Ellen’s father was recorded as George when she married Timothy Callaghan in 1871. However, the marriage record also contains conflicting information as her mother was recorded as Ellen. This inconsistency can be explained. The information, found on her civil marriage record, was provided to the Boston town clerk by the Catholic priest who performed the marriage. In the Catholic marriage register no parent names were recorded. It is possible the priest made a mistake in his notes that he used when relaying the information to the town clerk. Ellen’s mother also had the nickname of Ally. The priest may have heard this as Elly which is a nickname for both Ellen and Alice.
Naming pattern of children:
Parents in Ireland often used a traditional naming pattern for their children. The traditional pattern was:
- First son named after the father’s father.
- Second son named after the mother’s father.
- Third son named after the father.
- Fourth son named after the father’s eldest brother.
- Fifth son named after the mother’s eldest brother.
- First daughter named after the mother’s mother.
- Second daughter named after the father’s mother.
- Third daughter named after the mother.
- Fourth daughter named after the mother’s eldest sister.
- Fifth daughter named after the father’s eldest sister.
Timothy and Ellen (Richardson) Callaghan appeared to follow this naming pattern for the names of at least their first three children born in Massachusetts. However, the names of their remaining children did not follow the naming pattern as closely. It is possible that once in America, the Irish traditions were beginning to fade. Their children were:
- Timothy born in 1872. First son named after Timothy’s father, also named Timothy.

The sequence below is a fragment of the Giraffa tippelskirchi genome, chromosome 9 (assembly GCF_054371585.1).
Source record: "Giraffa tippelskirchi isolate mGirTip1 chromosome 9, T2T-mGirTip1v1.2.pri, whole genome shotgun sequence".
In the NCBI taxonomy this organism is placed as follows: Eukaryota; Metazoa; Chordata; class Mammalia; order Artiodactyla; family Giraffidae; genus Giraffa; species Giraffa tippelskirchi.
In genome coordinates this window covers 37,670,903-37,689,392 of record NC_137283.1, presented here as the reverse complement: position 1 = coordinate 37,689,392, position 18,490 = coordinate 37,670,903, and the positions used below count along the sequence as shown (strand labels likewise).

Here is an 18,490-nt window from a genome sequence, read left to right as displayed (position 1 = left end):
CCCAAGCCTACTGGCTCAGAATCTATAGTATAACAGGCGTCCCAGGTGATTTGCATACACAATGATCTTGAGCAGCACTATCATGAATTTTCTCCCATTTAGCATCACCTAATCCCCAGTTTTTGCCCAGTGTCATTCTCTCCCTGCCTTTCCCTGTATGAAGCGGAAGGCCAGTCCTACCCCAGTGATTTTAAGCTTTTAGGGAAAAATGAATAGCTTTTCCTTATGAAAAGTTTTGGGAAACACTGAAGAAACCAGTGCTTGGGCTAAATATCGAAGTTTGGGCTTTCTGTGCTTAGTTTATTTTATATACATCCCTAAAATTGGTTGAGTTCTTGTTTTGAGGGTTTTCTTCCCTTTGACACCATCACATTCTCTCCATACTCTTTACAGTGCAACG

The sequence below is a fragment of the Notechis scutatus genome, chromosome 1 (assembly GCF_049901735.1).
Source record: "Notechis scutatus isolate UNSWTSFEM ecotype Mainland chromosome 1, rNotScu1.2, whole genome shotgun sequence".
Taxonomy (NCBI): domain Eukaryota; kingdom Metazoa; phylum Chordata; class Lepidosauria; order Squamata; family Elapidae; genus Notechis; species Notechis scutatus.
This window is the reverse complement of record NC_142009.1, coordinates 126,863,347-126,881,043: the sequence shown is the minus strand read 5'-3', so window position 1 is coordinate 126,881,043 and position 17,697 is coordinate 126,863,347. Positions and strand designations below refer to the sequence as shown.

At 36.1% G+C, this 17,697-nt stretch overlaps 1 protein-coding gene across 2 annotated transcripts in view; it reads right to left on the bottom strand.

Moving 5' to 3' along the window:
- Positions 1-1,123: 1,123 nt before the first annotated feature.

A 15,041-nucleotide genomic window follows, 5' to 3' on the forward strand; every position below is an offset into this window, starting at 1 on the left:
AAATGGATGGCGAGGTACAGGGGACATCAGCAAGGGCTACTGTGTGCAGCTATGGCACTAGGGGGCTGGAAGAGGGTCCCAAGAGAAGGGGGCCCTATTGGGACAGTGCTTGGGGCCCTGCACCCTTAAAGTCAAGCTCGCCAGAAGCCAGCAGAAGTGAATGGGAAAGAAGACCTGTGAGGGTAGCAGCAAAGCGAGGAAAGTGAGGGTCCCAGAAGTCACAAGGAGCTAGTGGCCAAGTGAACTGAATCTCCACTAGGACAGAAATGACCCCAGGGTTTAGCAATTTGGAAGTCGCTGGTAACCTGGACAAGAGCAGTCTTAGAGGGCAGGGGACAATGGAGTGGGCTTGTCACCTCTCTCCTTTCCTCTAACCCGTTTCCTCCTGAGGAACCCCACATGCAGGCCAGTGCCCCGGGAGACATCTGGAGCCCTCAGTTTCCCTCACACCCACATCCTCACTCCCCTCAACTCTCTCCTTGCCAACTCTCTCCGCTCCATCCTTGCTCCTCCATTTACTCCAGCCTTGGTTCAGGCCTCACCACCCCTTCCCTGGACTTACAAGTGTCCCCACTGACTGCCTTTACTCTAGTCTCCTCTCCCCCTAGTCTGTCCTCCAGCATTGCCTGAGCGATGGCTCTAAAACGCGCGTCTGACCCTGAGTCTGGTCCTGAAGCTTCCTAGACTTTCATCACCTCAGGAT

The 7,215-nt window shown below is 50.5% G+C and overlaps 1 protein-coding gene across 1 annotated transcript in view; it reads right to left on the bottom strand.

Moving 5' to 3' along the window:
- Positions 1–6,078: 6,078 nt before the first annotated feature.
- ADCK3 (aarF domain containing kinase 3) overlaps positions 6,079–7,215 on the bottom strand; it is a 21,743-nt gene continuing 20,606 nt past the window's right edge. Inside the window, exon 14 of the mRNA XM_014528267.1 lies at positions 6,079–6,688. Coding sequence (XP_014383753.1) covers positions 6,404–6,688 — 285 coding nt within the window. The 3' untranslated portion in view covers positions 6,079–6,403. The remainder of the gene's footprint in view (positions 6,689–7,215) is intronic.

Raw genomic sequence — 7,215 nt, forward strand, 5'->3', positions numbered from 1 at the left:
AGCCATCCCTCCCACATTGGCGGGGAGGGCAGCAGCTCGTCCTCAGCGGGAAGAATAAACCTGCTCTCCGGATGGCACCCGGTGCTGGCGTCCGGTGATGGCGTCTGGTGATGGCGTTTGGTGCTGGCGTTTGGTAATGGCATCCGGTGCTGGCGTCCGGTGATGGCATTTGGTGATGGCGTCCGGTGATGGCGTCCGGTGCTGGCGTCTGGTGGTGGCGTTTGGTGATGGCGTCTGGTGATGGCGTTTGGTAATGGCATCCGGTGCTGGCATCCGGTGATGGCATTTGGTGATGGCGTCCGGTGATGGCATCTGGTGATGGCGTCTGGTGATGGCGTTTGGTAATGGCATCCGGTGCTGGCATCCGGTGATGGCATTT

- Alice born in 1874. First daughter named after Ellen’s mother, Alice.
- Mary born in 1875. Second daughter named after Timothy’s mother, Mary.
- Margaret born in 1876. Likely named after Ellen’s sister Margaret.
- Joseph born in 1879 (twin). Likely named after Ellen’s brother Joseph.
- Catherine born in 1879 (twin). Timothy and Ellen both had a sister named Catherine.
- John born in 1882. Timothy and Ellen both had a brother named John.
- George born in 1885. Likely named after Ellen’s father or her brother named George.
- Helen born in 1886. Neither Timothy nor Ellen had a sister named Helen.
- Anna born in 1890. Neither Timothy nor Ellen had a sister named Anna.
- Rose born in 1893. Neither Timothy nor Ellen had a sister named Rose.
Analysis of your Ancestry DNA matches discovered multiple matches to descendants of George and Alice (Richardson) Richardson’s children. You had no matches to descendants of William George and Mary (Deasy) Richardson’s children. The matches to George and Alice’s descendants support your relationship to them through their daughter Ellen. To understand the DNA matches, we first need to look at their children.